What Happens When You Mix Xanax and Alcohol?

The combo can be relaxing and euphoric. But it can also cause memory loss, disorientation and even seizures.
Xanax and a woman holding a glass of wine

Gary Brooks, a 39-year-old consultant in Brussels, gets anxiety when he flies. The magic formula to quell his nerves? Two substances: alcohol and Xanax. “The alcohol makes the Xanax work quicker and more strongly,” he explains. “Light doses make for giddy euphoria and a sense of womb-like security.”

Perhaps less desirably, he also experiences “complete memory loss,” he said. “One time, I was flying, and the last thing I remember was taking a pill with a large red wine, then coming to seemingly seconds later checking into my hotel in Warsaw a thousand miles away.”


The mixture of alcohol and Xanax is similarly double-edged for Cortne Bonilla, a 26-year-old writer in New York who takes Xanax at night for sleep and anxiety reduction. “The combo for me is an intense body high. Everything feels soft and good and laid back with a little heart fluttering,” she said. However, she’s also been known to fall asleep in public after consuming both substances.

What do Xanax and alcohol do to your brain?

Alcohol and Xanax, a type of benzodiazepine, are both depressants, but they work through slightly different mechanisms, said James Giordano, professor of neurology and biochemistry at Georgetown University Medical Center. Xanax (also known by the generic name alprazolam) works on a receptor called the benzodiazepine-GABA binding site that inhibits activity in the nervous system, which is why it so effectively decreases anxiety.

Alcohol does its own work on the GABA system, which acts like a “brake pedal for the excitation of the brain,” said Michael DeLay, a biophysicist specializing in how drugs affect the body and cofounder of DemystifyingScience.com. Alcohol also blocks the brain’s NMDA receptors, causing central nervous system depression, and changes the excitability of nerve cells, leading to euphoria and loss of inhibitions, Giordano said.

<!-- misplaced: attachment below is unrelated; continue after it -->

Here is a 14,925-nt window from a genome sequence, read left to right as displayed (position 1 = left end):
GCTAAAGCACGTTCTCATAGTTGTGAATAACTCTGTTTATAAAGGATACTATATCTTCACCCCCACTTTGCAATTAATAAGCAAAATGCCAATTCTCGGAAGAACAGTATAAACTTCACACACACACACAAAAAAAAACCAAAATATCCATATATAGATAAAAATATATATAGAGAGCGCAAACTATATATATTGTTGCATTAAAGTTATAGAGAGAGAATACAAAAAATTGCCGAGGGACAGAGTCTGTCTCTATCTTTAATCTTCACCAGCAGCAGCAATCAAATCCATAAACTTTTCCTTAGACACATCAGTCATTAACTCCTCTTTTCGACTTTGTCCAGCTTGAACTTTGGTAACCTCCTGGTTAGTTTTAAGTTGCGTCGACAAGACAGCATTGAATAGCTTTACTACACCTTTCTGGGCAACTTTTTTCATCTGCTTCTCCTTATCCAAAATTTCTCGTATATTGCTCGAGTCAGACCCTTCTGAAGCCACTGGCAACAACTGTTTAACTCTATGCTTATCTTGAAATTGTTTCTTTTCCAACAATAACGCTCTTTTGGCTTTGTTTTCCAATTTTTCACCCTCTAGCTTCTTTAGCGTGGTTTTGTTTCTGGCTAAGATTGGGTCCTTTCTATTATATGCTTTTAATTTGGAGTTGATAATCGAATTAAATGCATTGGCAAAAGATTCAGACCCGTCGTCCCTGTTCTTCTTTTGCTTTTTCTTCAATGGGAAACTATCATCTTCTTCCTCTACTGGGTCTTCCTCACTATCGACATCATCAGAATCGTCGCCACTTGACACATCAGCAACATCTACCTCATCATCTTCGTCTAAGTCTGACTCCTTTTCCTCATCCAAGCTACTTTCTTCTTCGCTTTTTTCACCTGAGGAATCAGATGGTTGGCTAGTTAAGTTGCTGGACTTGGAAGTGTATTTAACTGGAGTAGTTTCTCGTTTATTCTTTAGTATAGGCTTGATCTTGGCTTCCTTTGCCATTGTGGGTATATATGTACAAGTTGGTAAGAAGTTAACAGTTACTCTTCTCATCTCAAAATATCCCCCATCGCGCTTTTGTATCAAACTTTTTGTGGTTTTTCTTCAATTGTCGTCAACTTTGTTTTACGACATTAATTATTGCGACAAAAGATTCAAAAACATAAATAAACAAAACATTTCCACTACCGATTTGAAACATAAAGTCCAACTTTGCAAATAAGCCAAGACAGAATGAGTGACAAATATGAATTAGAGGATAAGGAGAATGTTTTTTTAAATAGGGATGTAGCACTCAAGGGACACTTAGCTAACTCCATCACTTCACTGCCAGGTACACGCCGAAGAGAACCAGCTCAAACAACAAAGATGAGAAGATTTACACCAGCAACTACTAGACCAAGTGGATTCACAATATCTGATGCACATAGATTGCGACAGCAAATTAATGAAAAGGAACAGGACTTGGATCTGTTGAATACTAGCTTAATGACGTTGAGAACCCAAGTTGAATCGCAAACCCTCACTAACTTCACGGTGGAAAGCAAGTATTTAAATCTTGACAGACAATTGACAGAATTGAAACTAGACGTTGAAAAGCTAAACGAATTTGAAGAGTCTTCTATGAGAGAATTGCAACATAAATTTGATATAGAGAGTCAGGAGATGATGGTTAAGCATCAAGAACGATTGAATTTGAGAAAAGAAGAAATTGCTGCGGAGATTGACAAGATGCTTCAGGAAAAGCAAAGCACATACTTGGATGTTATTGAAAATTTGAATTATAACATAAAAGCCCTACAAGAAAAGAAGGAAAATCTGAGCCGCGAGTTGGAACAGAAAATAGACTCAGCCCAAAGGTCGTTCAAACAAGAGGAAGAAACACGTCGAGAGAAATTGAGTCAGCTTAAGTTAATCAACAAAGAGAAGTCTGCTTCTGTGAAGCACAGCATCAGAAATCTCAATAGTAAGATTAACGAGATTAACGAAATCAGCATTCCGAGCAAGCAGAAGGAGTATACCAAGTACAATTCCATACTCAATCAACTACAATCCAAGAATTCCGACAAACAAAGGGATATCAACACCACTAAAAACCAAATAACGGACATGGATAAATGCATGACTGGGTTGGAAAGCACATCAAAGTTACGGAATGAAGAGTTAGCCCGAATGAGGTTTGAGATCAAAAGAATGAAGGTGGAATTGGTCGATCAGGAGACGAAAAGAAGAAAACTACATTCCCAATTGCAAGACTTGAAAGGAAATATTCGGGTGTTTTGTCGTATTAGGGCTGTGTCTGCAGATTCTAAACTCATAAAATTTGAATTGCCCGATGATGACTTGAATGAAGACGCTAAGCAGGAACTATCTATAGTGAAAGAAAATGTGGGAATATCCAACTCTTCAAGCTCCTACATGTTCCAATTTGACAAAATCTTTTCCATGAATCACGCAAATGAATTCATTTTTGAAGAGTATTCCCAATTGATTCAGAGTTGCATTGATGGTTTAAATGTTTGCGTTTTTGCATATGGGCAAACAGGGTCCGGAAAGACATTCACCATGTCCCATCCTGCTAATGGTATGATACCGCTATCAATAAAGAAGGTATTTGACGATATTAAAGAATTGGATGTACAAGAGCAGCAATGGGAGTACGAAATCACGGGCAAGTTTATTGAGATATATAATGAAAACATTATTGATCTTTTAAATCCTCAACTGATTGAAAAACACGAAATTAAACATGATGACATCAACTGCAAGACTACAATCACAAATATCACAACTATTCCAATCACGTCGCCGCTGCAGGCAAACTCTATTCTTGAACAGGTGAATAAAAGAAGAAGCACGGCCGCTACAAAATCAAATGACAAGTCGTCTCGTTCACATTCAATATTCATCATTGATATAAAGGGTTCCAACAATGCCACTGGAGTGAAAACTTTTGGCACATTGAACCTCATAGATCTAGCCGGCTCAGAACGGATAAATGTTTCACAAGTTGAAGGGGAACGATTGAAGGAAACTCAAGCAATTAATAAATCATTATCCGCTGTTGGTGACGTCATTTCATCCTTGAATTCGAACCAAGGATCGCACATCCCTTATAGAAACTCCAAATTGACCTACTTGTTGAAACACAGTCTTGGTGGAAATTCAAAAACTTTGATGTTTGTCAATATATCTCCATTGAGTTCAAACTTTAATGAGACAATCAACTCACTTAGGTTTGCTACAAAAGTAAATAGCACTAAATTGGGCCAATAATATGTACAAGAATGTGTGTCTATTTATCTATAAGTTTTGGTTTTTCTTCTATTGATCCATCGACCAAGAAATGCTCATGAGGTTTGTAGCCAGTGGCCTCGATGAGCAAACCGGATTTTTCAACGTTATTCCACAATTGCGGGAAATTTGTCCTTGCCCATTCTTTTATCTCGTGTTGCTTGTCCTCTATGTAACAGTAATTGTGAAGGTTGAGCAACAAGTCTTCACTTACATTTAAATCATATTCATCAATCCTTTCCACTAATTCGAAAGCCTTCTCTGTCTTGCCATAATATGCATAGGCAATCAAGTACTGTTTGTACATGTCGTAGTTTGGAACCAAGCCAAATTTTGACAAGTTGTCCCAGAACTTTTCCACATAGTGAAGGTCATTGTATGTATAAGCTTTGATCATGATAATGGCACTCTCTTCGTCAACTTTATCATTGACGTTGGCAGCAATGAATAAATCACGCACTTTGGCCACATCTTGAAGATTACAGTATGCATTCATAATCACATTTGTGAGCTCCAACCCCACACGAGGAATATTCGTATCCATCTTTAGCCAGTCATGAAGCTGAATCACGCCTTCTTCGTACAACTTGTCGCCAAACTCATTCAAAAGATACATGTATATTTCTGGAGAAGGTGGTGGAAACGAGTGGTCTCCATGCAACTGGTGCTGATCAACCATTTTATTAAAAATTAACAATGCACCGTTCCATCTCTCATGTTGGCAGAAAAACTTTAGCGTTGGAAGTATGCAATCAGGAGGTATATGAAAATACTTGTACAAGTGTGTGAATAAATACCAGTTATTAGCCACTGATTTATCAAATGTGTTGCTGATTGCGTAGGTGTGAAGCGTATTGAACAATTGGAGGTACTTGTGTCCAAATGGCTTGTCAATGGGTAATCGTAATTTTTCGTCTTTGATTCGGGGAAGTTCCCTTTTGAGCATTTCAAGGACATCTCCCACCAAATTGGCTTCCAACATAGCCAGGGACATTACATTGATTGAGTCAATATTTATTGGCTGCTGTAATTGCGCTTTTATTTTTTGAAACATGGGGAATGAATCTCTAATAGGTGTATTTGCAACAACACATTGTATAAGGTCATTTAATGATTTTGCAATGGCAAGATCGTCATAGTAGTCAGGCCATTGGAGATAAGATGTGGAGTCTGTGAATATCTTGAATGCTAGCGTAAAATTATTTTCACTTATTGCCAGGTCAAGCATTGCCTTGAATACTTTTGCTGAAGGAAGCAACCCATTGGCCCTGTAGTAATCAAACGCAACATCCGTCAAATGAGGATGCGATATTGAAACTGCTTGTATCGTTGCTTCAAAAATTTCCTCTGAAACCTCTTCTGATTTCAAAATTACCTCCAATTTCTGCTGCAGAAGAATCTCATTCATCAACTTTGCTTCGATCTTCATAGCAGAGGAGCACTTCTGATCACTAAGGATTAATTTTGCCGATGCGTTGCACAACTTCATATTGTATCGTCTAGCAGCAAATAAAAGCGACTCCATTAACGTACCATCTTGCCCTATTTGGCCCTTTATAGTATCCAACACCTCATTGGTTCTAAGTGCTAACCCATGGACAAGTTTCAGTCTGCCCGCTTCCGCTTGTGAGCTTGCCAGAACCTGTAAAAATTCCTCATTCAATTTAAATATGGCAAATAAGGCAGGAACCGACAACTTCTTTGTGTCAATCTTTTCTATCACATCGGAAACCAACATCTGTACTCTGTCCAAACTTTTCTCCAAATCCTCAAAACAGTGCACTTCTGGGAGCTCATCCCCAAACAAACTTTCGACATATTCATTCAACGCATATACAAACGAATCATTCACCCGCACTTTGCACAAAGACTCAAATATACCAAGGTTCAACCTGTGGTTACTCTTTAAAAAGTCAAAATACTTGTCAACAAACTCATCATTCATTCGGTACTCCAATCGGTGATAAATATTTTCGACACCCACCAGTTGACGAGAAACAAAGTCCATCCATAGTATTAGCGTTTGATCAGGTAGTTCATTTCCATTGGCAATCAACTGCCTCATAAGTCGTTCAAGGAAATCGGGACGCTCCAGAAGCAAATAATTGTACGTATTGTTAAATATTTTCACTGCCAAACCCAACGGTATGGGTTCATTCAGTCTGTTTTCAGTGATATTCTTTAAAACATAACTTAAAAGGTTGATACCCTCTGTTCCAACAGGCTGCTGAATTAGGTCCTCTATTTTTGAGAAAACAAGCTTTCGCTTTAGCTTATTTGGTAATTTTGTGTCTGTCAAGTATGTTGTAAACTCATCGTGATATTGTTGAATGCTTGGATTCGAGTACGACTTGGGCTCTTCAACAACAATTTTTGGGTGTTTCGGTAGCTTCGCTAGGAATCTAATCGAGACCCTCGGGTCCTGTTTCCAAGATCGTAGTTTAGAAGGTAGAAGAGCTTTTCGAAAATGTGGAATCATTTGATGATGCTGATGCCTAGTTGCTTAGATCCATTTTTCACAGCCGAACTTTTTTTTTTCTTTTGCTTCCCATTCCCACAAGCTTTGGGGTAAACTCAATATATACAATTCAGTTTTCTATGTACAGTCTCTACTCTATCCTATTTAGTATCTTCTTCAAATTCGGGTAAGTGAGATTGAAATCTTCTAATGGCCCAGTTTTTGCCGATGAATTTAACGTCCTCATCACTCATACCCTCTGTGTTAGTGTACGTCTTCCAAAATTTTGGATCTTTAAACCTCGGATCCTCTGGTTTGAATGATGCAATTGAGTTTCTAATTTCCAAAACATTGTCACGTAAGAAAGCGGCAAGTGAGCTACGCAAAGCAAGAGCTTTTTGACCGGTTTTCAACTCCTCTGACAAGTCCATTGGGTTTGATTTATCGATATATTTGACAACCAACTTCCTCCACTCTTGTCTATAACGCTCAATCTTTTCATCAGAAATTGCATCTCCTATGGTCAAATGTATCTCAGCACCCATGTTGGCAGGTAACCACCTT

"Because both drugs affect the GABA receptor, each is quite capable in their own right of restraining stressful negative emotions,” DeLay said. “The combination can be an overwhelming feeling of joy and relaxation and even entrancement. The simplest of activities, most mundane of entertainment, and the dullest of foods can take on an entirely new zest.”


The dangers of combining Xanax and alcohol

However, the combination can also be very disorienting, with some experiencing “the inability to discern the speech of others, dizziness, and even memory loss,” DeLay added. “Some users report rage and irritability.”

Alcohol decreases the activity of liver enzymes that break down Xanax, so it will increase the amount of Xanax in your system, as well as how long it stays there, Giordano said. Xanax in turn interferes with your liver’s ability to break down alcohol, so taking both at once is like taking higher doses of each. “You get a double whammy — and not necessarily a good one—out of this,” he said.

Oral contraceptives also impede the metabolism of Xanax in a similar way, so the effects of alcohol and Xanax may be amplified if you’re on the pill, Giordano added. What’s more, fruity drinks — such as those containing grapefruit juice, seville oranges, pomelos, and tangelo — can also produce this effect, since they require liver enzymes to process compounds called furanocoumarins, and this further inhibits the breakdown of Xanax, DeLay said.

Since both alcohol and Xanax impair your coordination and impulse control, their combined effect can deal a major blow to these abilities. Brielle Diskin, a 23-year-old writer in New York City, can attest to this. “I couldn't see straight, and my roommate had to take me home like 20 minutes into the first party we went to,” she recalled of taking Xanax with alcohol in college. Impairments to your coordination can also put you at risk for accidents and injuries.

The increase in toxicity caused by combining the two can lead to nausea and, in severe cases, seizures, said Giordano. And with high doses of both, it’s possible that your breathing could slow down to dangerous levels.

“The combination of alcohol and Xanax can lead to short-term memory deficits, and in some cases blackouts—a complete loss of memory of events—both during the period of intoxication and while the intoxication is wearing off,” Giordano said.

In short, as those who swear by Xanax washed down with alcohol can attest, the combination is risky. Given how long each substance stays in your system, it’s best to wait at least 11 hours after taking Xanax to drink alcohol, and at least eight hours after drinking alcohol to take Xanax, said Giordano.

“Outright avoidance is the safest bet,” DeLay said. “The most important thing to remember, if you decide to try this combination, is to dose slowly. The toxic consequences of the combination scale with dose.”